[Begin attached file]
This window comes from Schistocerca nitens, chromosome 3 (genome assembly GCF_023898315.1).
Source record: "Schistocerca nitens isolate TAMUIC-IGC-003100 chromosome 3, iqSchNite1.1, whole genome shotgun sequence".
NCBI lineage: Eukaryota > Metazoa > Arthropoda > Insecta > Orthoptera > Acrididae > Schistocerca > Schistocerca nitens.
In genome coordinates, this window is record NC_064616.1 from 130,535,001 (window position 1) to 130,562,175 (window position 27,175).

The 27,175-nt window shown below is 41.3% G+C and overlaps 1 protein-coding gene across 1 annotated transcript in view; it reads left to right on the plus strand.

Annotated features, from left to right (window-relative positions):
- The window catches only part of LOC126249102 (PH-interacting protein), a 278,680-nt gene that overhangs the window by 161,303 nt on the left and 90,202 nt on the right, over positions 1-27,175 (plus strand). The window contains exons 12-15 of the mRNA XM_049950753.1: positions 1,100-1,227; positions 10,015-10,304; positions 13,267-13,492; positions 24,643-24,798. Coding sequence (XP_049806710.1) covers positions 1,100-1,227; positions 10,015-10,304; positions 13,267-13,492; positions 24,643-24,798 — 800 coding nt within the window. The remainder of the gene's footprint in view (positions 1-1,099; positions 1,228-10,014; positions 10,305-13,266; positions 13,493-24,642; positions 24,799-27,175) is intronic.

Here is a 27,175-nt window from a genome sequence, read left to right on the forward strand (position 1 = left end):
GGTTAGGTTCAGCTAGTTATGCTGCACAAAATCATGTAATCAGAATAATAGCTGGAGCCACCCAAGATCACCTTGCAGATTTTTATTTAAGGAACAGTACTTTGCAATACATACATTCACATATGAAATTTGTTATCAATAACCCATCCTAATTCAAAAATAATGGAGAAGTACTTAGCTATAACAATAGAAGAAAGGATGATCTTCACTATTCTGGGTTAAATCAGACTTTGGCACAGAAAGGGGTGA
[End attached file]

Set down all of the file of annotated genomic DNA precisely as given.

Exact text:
This window comes from Schistocerca nitens, chromosome 3 (genome assembly GCF_023898315.1).
Source record: "Schistocerca nitens isolate TAMUIC-IGC-003100 chromosome 3, iqSchNite1.1, whole genome shotgun sequence".
NCBI lineage: Eukaryota > Metazoa > Arthropoda > Insecta > Orthoptera > Acrididae > Schistocerca > Schistocerca nitens.
In genome coordinates, this window is record NC_064616.1 from 130,535,001 (window position 1) to 130,562,175 (window position 27,175).

The 27,175-nt window shown below is 41.3% G+C and overlaps 1 protein-coding gene across 1 annotated transcript in view; it reads left to right on the plus strand.

Annotated features, from left to right (window-relative positions):
- The window catches only part of LOC126249102 (PH-interacting protein), a 278,680-nt gene that overhangs the window by 161,303 nt on the left and 90,202 nt on the right, over positions 1-27,175 (plus strand). The window contains exons 12-15 of the mRNA XM_049950753.1: positions 1,100-1,227; positions 10,015-10,304; positions 13,267-13,492; positions 24,643-24,798. Coding sequence (XP_049806710.1) covers positions 1,100-1,227; positions 10,015-10,304; positions 13,267-13,492; positions 24,643-24,798 — 800 coding nt within the window. The remainder of the gene's footprint in view (positions 1-1,099; positions 1,228-10,014; positions 10,305-13,266; positions 13,493-24,642; positions 24,799-27,175) is intronic.

Here is a 27,175-nt window from a genome sequence, read left to right on the forward strand (position 1 = left end):
GGTTAGGTTCAGCTAGTTATGCTGCACAAAATCATGTAATCAGAATAATAGCTGGAGCCACCCAAGATCACCTTGCAGATTTTTATTTAAGGAACAGTACTTTGCAATACATACATTCACATATGAAATTTGTTATCAATAACCCATCCTAATTCAAAAATAATGGAGAAGTACTTAGCTATAACAATAGAAGAAAGGATGATCTTCACTATTCTGGGTTAAATCAGACTTTGGCACAGAAAGGGGTGA